The problem essentially lies with my fellow academics. Two years ago I attended a professional development day run by the education faculty at my university. They spent the greater portion of the day placing generations into cohorts according to their year of birth and adapting learning styles to fit those various molds, using the theories of Marc Pransky. Those born between and during the World Wars are known as the ‘Depression Babies’. Those born between 1945 and 1960 are known as the ‘Baby Boomers’. (This generic name explains the astronomical growth of the population when soldiers returned home and sowed their wild oats.) Those born between 1961-1980 are known as Generation X. Best symbolized by JFK Jr, they are highly individualistic and materialistic. Those born between 1982 and 1991 are known as Digital Natives. (Strangely my brother born in 1981 seems unable to be categorised) Digital Natives are so called because they have grown up with modern technology at their fingertips with such innovations as the Internet, mobile phones and instant messaging at their everlasting disposal
According to Pransky:
Digital Immigrants (those born prior to 1982) typically have very little appreciation for these new skills that the Natives have acquired and perfected though years of interaction and practice. These skills are almost totally foreign to the Immigrants, who themselves learned - and so choose to teach - slowly, step-by-step, one thing at a time, individually, and above all, seriously.As one of the so called Digital Natives, I had many a question as my generation was being trashed. As much as the Immigrants would love to relive their youth again, aren’t the Natives the next generation? I believe that many of the qualities described as part of the Digital Natives’ armory are over inflated, but even if they are not, what are educators doing to support these trends rather than suppress them? In an educational, as well as a social setting, growth is achieved through interaction with peers and mentors, with the addition of interaction through technology. Unlike the theory above Natives and Immigrants should be working together, not against each other.
Digital Immigrants don't believe their students can learn successfully while watching TV or listening to music, because they (the Immigrants) can't. Of course not - they didn’t practice this skill constantly for all of their formative years. Digital Immigrants think learning can't (or shouldn't) be fun. Why should they - they didn't spend their formative years learning with Sesame Street.
Digital Natives are used to the instantaneity of hypertext, downloaded music, phones in their pockets, a library on their laptops, beamed messages and instant messaging. They've been networked most or all of their lives. They have little patience for lectures, step-by-step logic, and "tell-test" instruction.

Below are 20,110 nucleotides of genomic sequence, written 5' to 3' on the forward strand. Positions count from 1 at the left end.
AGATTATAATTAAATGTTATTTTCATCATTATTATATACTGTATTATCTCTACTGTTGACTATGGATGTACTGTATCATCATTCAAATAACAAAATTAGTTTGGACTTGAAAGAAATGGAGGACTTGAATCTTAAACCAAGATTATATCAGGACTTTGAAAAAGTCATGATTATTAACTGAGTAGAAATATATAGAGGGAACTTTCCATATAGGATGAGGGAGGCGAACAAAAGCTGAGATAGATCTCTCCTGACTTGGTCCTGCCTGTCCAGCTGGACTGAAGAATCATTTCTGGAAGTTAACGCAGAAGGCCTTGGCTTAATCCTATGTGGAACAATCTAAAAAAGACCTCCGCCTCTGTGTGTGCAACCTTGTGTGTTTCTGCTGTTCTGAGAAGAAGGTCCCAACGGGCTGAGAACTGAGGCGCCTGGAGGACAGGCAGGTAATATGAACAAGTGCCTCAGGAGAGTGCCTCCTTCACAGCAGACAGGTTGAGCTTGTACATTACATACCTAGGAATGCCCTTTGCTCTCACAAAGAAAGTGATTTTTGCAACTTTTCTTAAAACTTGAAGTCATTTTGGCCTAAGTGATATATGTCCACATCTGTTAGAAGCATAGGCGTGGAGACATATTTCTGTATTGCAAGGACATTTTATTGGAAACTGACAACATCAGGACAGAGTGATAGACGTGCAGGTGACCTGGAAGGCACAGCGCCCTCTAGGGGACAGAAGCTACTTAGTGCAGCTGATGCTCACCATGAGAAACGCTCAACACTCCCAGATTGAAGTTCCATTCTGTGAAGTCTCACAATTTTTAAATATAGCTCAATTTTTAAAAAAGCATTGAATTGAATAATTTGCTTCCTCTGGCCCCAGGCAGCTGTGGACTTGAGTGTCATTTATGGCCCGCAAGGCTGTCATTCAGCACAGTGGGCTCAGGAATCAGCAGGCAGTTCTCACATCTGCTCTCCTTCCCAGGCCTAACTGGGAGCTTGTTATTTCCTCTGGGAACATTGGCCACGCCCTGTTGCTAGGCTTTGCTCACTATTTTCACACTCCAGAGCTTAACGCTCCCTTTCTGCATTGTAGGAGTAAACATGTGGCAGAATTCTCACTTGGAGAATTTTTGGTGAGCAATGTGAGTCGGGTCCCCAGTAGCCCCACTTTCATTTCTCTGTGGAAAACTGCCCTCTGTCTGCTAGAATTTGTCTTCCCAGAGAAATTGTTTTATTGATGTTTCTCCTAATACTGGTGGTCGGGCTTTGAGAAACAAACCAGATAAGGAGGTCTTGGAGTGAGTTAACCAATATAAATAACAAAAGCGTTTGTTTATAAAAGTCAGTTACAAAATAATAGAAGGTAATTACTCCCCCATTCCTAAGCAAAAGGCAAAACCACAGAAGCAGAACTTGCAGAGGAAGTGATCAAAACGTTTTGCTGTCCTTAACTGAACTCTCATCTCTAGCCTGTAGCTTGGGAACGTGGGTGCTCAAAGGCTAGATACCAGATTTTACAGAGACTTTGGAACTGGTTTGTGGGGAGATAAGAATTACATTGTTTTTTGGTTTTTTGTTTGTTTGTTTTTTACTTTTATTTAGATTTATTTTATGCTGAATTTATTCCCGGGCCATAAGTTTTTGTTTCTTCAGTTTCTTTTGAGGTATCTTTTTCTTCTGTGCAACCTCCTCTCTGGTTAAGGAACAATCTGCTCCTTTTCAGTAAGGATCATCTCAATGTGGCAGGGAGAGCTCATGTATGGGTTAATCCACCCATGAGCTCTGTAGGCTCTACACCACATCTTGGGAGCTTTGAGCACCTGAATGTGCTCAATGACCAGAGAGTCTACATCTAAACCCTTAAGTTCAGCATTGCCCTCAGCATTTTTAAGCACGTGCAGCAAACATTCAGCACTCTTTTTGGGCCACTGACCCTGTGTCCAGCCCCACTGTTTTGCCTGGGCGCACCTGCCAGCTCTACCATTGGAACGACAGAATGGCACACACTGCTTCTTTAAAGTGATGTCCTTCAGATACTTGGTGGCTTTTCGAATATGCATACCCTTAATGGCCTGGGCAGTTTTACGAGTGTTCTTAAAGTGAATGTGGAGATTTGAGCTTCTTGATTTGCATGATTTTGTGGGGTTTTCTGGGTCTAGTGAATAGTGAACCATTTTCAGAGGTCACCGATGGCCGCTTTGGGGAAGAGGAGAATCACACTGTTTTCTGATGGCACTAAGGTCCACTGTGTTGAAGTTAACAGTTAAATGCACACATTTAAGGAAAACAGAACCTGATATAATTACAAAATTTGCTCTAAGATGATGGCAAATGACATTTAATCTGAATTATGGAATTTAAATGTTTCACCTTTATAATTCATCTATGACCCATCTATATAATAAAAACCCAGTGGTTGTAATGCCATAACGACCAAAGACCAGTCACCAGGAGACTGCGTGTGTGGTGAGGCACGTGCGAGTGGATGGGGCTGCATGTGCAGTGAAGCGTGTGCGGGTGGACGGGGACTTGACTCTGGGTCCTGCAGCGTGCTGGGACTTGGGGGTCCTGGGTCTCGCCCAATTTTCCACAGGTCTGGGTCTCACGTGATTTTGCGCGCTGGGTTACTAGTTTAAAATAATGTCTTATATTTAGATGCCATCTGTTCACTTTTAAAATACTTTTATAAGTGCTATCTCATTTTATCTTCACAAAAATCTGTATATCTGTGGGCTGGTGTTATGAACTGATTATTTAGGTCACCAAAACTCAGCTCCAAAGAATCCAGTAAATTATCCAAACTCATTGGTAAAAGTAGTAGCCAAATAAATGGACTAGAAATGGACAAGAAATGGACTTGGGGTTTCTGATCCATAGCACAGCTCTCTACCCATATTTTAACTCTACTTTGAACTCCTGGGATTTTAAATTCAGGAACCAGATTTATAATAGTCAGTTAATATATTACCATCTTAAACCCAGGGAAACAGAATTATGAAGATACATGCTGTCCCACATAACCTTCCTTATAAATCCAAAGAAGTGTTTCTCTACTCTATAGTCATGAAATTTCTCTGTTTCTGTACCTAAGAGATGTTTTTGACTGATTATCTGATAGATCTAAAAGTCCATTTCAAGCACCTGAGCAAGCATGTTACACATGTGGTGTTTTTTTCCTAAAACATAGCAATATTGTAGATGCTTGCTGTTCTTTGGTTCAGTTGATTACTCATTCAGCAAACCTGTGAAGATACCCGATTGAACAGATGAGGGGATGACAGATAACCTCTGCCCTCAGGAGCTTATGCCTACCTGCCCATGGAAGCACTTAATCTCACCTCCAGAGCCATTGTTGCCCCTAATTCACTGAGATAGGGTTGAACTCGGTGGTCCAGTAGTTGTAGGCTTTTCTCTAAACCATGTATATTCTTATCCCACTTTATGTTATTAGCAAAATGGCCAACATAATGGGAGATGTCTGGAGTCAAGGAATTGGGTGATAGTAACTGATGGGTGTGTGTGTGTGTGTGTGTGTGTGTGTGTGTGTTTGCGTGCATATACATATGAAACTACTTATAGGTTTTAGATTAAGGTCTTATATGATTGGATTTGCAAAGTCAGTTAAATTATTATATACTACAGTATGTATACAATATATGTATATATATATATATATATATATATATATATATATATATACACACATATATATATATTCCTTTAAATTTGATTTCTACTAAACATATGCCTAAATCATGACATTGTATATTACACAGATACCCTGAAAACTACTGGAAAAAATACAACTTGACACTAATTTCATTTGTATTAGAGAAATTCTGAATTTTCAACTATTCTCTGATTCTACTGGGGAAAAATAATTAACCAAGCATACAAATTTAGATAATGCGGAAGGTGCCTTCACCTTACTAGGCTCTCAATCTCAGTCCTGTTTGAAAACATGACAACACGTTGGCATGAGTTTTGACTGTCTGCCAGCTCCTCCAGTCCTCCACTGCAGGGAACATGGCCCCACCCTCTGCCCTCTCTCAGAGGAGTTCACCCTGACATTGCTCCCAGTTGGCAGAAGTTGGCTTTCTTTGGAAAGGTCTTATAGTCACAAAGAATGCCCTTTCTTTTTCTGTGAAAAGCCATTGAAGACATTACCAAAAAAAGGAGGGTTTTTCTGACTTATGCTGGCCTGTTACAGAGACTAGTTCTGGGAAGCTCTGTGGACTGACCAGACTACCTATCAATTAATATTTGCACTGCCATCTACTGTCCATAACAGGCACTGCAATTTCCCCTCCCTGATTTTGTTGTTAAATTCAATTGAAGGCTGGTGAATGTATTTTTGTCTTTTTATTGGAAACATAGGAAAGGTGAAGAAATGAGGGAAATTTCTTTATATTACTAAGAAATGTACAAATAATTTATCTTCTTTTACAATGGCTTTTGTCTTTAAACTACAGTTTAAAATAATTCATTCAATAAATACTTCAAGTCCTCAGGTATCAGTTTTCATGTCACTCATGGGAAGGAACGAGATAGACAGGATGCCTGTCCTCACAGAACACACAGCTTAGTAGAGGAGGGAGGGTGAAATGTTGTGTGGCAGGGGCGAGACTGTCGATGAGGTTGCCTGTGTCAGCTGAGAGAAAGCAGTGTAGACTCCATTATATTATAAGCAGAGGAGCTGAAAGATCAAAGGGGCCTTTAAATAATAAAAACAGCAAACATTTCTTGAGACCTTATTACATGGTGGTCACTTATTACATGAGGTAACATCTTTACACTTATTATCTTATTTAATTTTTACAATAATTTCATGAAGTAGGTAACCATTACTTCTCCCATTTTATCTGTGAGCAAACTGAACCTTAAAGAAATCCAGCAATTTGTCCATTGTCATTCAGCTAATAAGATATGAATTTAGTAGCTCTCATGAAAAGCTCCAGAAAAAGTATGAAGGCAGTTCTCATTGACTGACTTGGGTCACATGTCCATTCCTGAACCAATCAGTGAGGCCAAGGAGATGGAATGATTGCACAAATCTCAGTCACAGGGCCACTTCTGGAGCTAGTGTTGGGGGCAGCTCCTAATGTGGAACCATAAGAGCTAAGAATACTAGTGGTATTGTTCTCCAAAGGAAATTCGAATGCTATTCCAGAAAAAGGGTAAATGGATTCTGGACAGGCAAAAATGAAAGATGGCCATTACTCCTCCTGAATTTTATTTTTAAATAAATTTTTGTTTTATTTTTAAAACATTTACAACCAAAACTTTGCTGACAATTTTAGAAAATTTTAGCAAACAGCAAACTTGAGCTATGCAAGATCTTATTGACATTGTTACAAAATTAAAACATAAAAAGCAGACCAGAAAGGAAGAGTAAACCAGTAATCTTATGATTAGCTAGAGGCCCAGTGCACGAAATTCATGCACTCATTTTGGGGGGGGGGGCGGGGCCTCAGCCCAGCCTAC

“So what should happen? Should the Digital Native students learn the old ways, or should their Digital Immigrant educators learn the new? Unfortunately, no matter how much the Immigrants may wish it, it is highly unlikely the Digital Natives will go backwards….”
Midway through the 21st century the Digital Natives will be leading the world across a variety of disciplines. As Pransky and the majority of attendees on that day would have you believe a future Prime Minister of Australia would be chatting to the Treasurer via MSN Messenger (“That surplus is lyke sooooooo big and awesome”) whilst listening to a broadcast of the UN General Assembly on their IPOD and trying to decipher the words of an aging Andrew G as he reports from the US Colony of Iraq all at the same time. I go to university with a lot of stupid people, but please don’t lump the future leaders of this world, my friends and I, with those of the Digital Generation who spout the latest catchphrase from the coolest Twitter feed! There’s an old saying that we should respect our elders, maybe we should respect and facilitate the future too.
It goes deeper than that though, as in how do we mix the old and the new? How can technology be used to enhance learning, rather than be consumed by it? The most troubling thing as I was marking those essays is that a rather large minority cannot put a paragraph together, let alone a sentence but use mobile phone language as their native tongue.
Part of the problem lies with the university sector itself. It’s a business first and foremost. Profits are placed ahead of a decent education. Enrolment numbers are the primary focus instead of teaching standards. It’s an understandable, but a worrying trend, and so is the oft repeated phrase of ‘Ps (passes) = degrees.’ Tertiary education should be better than that. It must be better than that. When research and profits are put ahead of teaching, it is not only the students who suffer, but perhaps more importantly the university sector as a whole.
The fault lies then with all stakeholders. Some students under appreciate the importance of a university education, and only attend because their parents are paying for them to waste three years of their lives. University staff are generally underpaid and grossly overworked. Owing to this they get despondent when students refuse to engage with them. However, what they fail to understand is that they must engage with students to their level, rather then proclaiming theories from their ivory tower above. Perhaps tellingly, the most important step is the one not taken. The Federal Government must ensure that the preservation and extension of higher education funding remain of the utmost importance, rather than the sound byte it has become. Therein lies our future, ‘Digital Native’ or not.